(e) affect any remedy, or any investigation or legal proceeding commenced before the repealing Act shall have come into operation in respect of any such right, privilege, obligation, liability, penalty, forfeiture or punishment as aforesaid;
and any such remedy may be enforced and any such investigation or legal proceeding may be continued and concluded and any such penalty, forfeiture or punishment imposed as if the repealing Act had not been passed.
It will be seen that Clause (c) of Section 6 provides that the repeal shall not affect any right, privilege, obligation or liability acquired, accrued or incurred under any enactment so repealed. There can be no doubt that the commission of a criminal offence makes the person committing the offence incur a liability. The learned Counsel for the applicants says that this liability is restricted to a civil liability. He is unable to cite any authority which would support the restricted meaning he desires to give to the word 'liability.' The words used are perfectly general and comprehensive, and I find no reason why we should exclude criminal liability under the clause. I am satisfied that it is perfectly legal under Clause (d) to begin proceedings against a person for an act which when committed was an offence under an enactment, even after the repeal of such enactment. The trial was therefore valid in this case.
6. It was contended that Ram Siroman is not guilty of any offence on the admitted facts of this case because all that he did was to absent himself from work on that day and mere absence from work does not amount to participation in a strike. Under Section 2, U.P. Industrial Disputes (Second) Ordinance, 13 of 1947, the expression 'strike' shall have the meaning assigned to it in Section 2, Industrial Disputes Act, 1917. Under Section 2 (q), Industrial Disputes Act, No. 14 of 1947 'strike' means:
a cessation of work by a body or persons employed in any industry acting in combination or a concerted refusal, or a refusal under a common understanding of any number of persons who are or have been so employed to continue to. work or to accept employment.
7. In the present case it was alleged on behalf of the prosecution that the applicant Ram Shiroman was to have come on duty at 6 P.M., on 29th January 1948, but he did not come to work. It was also alleged that he along with certain other persons went along to the other employees and instigated them not to work. This part of the story was disbelieved by trial Court; so the only evidence against Ram Shiroman is that he did not come to work from 6 P.M., on 29th January 1948. Mere absence from work does not amount to taking part in a strike within the meaning of that expression in the Industrial Disputes Act, 1917. There ought to be some evidence to show that the absence of the applicant Ram Shiroman was the result of some concert between him and other persons or that there was a common understanding between him and other persons that they would not continue to work or there should have been a refusal on his part. Such evidence is lacking in this case and I must hold that Ram Shiroman by his mete absence from work cannot be said to have participated in the strike and his conviction under the circumstances is illegal.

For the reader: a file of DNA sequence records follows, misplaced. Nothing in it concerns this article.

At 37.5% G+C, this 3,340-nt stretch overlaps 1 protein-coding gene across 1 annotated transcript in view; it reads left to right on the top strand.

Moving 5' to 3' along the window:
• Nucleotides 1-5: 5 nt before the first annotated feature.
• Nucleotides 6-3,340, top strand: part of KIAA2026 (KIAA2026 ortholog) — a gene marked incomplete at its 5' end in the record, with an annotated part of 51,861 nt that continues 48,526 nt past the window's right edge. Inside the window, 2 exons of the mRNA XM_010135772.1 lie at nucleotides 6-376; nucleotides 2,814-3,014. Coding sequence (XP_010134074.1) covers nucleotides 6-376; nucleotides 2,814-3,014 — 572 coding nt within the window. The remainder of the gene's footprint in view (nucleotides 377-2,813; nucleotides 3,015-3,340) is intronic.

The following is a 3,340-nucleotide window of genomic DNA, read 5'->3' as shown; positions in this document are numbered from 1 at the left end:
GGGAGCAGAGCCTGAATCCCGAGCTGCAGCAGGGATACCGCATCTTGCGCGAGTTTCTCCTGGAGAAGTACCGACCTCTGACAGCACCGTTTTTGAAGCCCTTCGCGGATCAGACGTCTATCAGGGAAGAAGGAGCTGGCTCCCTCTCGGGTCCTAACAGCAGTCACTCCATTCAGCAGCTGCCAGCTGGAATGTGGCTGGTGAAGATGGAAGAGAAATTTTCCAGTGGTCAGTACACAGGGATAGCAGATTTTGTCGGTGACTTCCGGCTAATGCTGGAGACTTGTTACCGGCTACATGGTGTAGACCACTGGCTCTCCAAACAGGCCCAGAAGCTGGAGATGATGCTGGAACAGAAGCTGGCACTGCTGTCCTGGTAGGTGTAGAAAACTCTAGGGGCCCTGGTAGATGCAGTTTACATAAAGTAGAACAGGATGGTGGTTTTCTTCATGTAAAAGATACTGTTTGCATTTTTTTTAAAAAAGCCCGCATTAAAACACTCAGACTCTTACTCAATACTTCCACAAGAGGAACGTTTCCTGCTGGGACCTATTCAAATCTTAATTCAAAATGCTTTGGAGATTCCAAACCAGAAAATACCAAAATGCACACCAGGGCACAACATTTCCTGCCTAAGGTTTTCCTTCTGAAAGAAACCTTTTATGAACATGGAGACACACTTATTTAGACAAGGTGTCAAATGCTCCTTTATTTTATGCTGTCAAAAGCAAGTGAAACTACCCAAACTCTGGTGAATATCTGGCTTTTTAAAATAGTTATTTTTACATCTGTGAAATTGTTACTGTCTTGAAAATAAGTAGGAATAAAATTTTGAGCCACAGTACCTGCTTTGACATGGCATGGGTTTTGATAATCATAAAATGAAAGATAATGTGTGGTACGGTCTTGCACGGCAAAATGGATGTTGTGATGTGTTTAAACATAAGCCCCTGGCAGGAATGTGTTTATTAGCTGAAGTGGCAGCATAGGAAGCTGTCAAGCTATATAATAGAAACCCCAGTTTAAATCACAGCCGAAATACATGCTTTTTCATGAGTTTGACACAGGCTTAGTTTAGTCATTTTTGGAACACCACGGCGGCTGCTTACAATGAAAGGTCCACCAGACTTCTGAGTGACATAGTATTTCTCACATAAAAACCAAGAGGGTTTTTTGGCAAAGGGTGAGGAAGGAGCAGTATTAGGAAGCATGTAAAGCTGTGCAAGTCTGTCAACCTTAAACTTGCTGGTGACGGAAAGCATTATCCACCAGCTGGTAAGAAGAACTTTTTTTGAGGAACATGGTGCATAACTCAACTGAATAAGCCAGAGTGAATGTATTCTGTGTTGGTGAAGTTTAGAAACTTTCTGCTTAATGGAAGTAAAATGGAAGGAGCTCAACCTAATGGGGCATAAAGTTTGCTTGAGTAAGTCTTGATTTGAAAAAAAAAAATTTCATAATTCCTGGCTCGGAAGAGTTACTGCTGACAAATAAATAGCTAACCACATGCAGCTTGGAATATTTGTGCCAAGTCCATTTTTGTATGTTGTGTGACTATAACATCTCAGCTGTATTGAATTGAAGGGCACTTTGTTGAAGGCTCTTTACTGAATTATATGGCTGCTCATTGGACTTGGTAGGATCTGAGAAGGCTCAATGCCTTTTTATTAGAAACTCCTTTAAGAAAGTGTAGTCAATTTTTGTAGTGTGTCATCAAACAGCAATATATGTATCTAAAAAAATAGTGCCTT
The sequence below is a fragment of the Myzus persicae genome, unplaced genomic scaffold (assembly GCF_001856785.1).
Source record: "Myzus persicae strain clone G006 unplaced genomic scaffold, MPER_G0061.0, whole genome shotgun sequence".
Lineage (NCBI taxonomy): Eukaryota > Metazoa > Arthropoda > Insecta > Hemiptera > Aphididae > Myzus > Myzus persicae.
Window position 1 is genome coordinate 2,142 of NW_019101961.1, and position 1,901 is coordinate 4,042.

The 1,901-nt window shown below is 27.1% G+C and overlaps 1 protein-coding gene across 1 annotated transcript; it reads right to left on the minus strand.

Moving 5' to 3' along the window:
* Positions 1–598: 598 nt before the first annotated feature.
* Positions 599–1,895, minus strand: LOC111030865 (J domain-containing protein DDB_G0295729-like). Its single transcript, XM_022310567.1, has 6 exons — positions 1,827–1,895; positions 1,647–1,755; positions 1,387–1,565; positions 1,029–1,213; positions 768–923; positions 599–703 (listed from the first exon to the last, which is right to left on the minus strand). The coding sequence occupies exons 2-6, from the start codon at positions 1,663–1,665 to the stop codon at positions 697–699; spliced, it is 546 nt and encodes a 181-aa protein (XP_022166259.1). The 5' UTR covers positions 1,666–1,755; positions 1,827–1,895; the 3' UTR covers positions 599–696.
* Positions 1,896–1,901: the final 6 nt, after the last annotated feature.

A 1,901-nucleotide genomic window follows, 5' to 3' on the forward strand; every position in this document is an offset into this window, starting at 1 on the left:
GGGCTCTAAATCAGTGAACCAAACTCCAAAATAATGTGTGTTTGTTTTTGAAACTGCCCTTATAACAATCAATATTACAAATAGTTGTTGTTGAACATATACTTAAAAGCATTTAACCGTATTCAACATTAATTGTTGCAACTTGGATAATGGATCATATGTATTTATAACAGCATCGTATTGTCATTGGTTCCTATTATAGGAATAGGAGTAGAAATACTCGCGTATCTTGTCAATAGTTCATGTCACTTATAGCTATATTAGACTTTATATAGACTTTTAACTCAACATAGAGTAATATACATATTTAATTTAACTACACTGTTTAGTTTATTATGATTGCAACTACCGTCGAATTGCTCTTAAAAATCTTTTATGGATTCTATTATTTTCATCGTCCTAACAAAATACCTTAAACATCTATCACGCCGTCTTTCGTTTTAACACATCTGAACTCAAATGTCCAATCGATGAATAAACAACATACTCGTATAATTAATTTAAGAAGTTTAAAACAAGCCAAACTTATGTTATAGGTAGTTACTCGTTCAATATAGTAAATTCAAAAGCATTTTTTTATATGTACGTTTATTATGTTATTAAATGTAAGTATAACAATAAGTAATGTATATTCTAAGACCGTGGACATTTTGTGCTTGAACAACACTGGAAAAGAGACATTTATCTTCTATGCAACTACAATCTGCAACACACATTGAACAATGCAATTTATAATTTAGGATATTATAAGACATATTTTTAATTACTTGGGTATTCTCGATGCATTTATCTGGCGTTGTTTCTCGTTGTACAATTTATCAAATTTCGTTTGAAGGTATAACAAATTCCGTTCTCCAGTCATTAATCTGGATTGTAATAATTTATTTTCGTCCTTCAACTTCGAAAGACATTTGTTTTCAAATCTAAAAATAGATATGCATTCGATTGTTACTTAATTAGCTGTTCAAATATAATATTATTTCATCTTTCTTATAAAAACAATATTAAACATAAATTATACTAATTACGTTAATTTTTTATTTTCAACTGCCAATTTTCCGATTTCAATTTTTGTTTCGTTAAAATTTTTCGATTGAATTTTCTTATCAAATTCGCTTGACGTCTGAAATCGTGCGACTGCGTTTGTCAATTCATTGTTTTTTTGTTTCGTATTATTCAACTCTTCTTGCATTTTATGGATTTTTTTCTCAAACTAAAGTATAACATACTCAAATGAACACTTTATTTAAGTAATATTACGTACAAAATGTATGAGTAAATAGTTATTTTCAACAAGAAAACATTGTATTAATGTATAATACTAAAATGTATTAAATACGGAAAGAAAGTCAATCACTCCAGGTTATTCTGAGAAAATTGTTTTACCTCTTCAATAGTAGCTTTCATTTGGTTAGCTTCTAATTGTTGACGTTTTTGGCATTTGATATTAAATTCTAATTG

8. It was said that the sentence of rigorous imprisonment for three months of Ram Sarup is excessive in the circumstances of this case. The offence is punishable under Section 14, U.P. Industrial Disputes (Second) Ordinance, 1917, with imprisonment which may extend to three years, or with fine, or with both. The Government of the Province has always been mindful of the welfare of mill labour and this is clearly indicated by the steps it takes to appoint adjudicators to settle disputes between the employer and the employees, and in this particular case an award was given in favour of the employees and orders for enforcing it had been passed. The employer was given opportunity to give effect to the orders of the Government within a certain time and the minimum time given was 15 days. The employees did not wait for the time to elapse to enable the employers to give effect to the orders of the Government but illegally and wilfully went on strike on 29th January. Such lapses on the part of the employees in these difficult times when everybody should help to increase the production in this country cannot be dealt with lightly and the punishment awarded ought not to be such as to bring the law into contempt. Considering all these circumstances I think that the sentence of three months' rigorous imprisonment passed in his case is not excessive,
9. Accordingly I set aside the conviction and sentence of Ram Shiroman and direct that he need not surrender. The conviction and sentence of Ram Sarup are confirmed. He is on bail and he should surrender forthwith to undergo the unexpired portion of his sentence.